Plagiarism, legal lunacy, or just a case of twouseless applications of one duh-obvious idea? MOJO's Mat Snow decides...Joe Satriani filed court papers in LAclaiming that Coldplay's hit "Viva La Vida" used "substantial originalportions" of his 2004 instrumental If "I Could Fly." The stunt-guitaristwants a jury trial and is seeking damages and "any and all profits"for the alleged plagiarism. In this day and age, where everybody is just apremium-rate call or text away from having a say, why stop with just 12 angrymen? We all want our two cents. Let the court rise...
Exhibit A: the monster mash: Unusually for a set of fingers famous for fizzingdown the frets, Joe was slow to punch his lawyer's number. His fans, however,have been on the case since June when not only was the resemblance between his2004 tune and the Coldplay hit noted in blog posts, but a smart alec mashed thetwo tunes together (to get them exactly in sync, Coldplay were speeded up toborderline Chipmunks pitch) and uploaded it to YouTube,with upgrades to follow. Good game!
But did Coldplayactually, to use that terrific Swiss Army knife word for disreputable deeds,'jack' the Satch's track? Let precedent be our guide...
Grand theft auto?: In 1969, John Lennon paid tribute to one of hisall-time heroes, Chuck Berry, by adapting the first line of the future bathroomvoyeur's "You Can't Catch Me" for the first line of his own "Come Together" ("Here come old flat-top, he comegrooving' up slowly") on The Beatles' AbbeyRoad, a tip of the titfer from a disciple to his master which acknowledgeda groovy classic and enriched the tradition without impoverishing the originalby so much as a cent in financial or cultural credit. And how did Chuck'spublisher, Morris Levy, respond? By proving copyright law an a** with a suitwhich forced Lennon to record a whole album of tunes from his catalogue.Fortunately, that album was the wonderful if currently unfashionable Rock 'N' Roll.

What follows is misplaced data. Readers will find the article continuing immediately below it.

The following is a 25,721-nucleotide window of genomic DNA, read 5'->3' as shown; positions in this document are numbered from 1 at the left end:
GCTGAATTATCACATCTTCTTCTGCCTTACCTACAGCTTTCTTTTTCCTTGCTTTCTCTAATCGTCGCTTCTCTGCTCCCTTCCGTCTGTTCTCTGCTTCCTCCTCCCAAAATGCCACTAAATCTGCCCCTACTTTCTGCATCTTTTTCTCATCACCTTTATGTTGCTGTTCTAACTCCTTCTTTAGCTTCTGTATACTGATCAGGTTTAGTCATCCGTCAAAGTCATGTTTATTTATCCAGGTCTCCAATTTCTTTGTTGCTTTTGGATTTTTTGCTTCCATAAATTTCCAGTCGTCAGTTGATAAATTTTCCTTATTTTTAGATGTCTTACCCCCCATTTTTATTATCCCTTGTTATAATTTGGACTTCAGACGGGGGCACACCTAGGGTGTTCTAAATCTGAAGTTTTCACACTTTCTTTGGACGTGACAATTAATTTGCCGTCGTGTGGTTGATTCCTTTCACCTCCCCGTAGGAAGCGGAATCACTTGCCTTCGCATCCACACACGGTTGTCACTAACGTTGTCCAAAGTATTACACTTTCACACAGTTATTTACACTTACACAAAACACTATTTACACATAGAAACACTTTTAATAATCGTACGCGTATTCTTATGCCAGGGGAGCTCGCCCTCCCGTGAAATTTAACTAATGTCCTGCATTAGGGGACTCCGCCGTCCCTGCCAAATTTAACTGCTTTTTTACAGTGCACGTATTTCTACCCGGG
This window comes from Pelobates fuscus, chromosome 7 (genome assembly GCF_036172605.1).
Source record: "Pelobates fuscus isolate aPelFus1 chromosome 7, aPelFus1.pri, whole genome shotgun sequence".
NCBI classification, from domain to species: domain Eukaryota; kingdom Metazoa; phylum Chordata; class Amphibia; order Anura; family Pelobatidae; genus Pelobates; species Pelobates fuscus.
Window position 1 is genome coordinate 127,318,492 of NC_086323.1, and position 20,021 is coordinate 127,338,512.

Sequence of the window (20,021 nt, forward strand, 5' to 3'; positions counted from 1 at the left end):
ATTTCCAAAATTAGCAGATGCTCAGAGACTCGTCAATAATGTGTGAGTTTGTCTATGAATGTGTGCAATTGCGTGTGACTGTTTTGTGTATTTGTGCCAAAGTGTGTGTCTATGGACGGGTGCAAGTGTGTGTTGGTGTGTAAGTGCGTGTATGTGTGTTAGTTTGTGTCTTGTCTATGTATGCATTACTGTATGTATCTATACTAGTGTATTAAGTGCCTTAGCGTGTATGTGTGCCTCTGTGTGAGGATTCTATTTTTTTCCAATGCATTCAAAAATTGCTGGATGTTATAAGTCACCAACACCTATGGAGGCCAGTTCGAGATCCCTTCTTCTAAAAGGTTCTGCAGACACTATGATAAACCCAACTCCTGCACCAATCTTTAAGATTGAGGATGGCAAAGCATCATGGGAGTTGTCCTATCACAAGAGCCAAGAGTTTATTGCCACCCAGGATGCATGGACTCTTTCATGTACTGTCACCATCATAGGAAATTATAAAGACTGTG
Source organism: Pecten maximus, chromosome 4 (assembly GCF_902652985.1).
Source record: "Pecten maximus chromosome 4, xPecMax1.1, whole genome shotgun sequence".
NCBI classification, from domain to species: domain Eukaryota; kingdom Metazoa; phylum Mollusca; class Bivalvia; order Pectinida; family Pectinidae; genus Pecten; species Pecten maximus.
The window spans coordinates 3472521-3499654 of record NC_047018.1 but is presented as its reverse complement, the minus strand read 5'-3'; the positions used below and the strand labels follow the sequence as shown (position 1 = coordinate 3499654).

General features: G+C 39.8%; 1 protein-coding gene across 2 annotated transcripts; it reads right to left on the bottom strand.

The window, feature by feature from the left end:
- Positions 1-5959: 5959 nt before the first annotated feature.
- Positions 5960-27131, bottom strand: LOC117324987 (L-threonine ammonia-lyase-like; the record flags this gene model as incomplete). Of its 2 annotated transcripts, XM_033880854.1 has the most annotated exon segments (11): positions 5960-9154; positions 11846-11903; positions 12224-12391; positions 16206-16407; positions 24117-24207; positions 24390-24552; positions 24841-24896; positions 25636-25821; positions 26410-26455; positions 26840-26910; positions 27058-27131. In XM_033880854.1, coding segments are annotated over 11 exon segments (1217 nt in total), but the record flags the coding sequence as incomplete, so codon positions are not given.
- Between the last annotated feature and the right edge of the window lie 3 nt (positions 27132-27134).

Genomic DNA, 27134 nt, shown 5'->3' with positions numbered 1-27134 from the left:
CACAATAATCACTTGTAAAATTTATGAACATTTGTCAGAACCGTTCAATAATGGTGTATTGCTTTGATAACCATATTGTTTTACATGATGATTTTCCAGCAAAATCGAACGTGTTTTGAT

But with Satch vs theworld's second-favourite U2 soundalikes (after U2), we're not talking one line.We're talking the entire chord progression and basic melody--like the man says,"substantial original portions".
Self-abuse?: Twenty years ago John Fogerty found himself suing his own be-denimeda** for plagiarism when his old Fantasy label boss, Saul Zaentz, submitted thatthe new Fogerty tune, "The Old Man Down The Road," ripped off an old Fogerty tune, "RunThrough The Jungle"by Creedence Clearwater Revival, a Fantasy recording. Armed with his guitar,the Fog took the stand to demonstrate to the jury that while a cloth-earedmoney-grubber might not be able to distinguish one choogling tune from another,people who actually bought records surely could. Fogerty won (and lost).
Sadly, in the currentinstance, I could find no proof that "Satch" and the band who seem to haveinspired no affectionate nicknames whatsoever among the fans (not even "TheColdies" or "The Play") are one and the same.
The sweet Lord's inspiration?: Tunes--they come out of thin air, don't they? Sosaid George Harrison when accused by the publishers of The Chiffons' "He's SoFine" of copying thegal-group classic for his Krishna-worshipping global smash "My Sweet Lord." No dice, son, said the US federalcourt. Likewise Rod Stewart's unsuccessful defence of his hit "Da Ya Think I'mSexy" against a plagiarism suitfrom Brazilian musician Jorge Ben Jor proving its derivation from his song "TajMahal."
When the lawestablishes the legal similarity of one song to another, the copyright-owner ofthe second song has little defense against charges of copying from the first,however far removed the artists are in genre and circumstance. So even if youcannot imagine Keith Richards sitting down to enjoy the wistful Sapphicelegance of K.D. Lang, you can't deny the possibility that he might havehalf-cocked an ear to her 1992 hit "Constant Craving" if his missus had it on the kitchenradio when he popped to the fridge for a fresh blood transfusion. Hence theStones' forestalled any legal action just before the release of their 1997single "Anybody Seen My Baby?" bycutting in lang and co-writer Ben Mink to the credits, a simple courtesy andpainless payday that moved Kd to declare herself "completely honored andflattered".
The sentence: Fortunately, the American fondness for litigation is matched by theirjudicial creativity in apportioning redress. Checked out that mash-up yet?If the Coldplay tune is one of the most half-arsed in a long and dreary list offorgettable worldwide Number 1s, Satch's "If I Could Fly" is no Beck's Boleroeither. But jam them together and you have a full and glorious arse of a recordto stick in your iPod next to Tom Petty's "Free Fallin'" and Boston's "More Than A Feeling." Make 'em do it,your honour, with proceeds to the charity of Satch's choice. Justice is blind,but no reason for it to be deaf.
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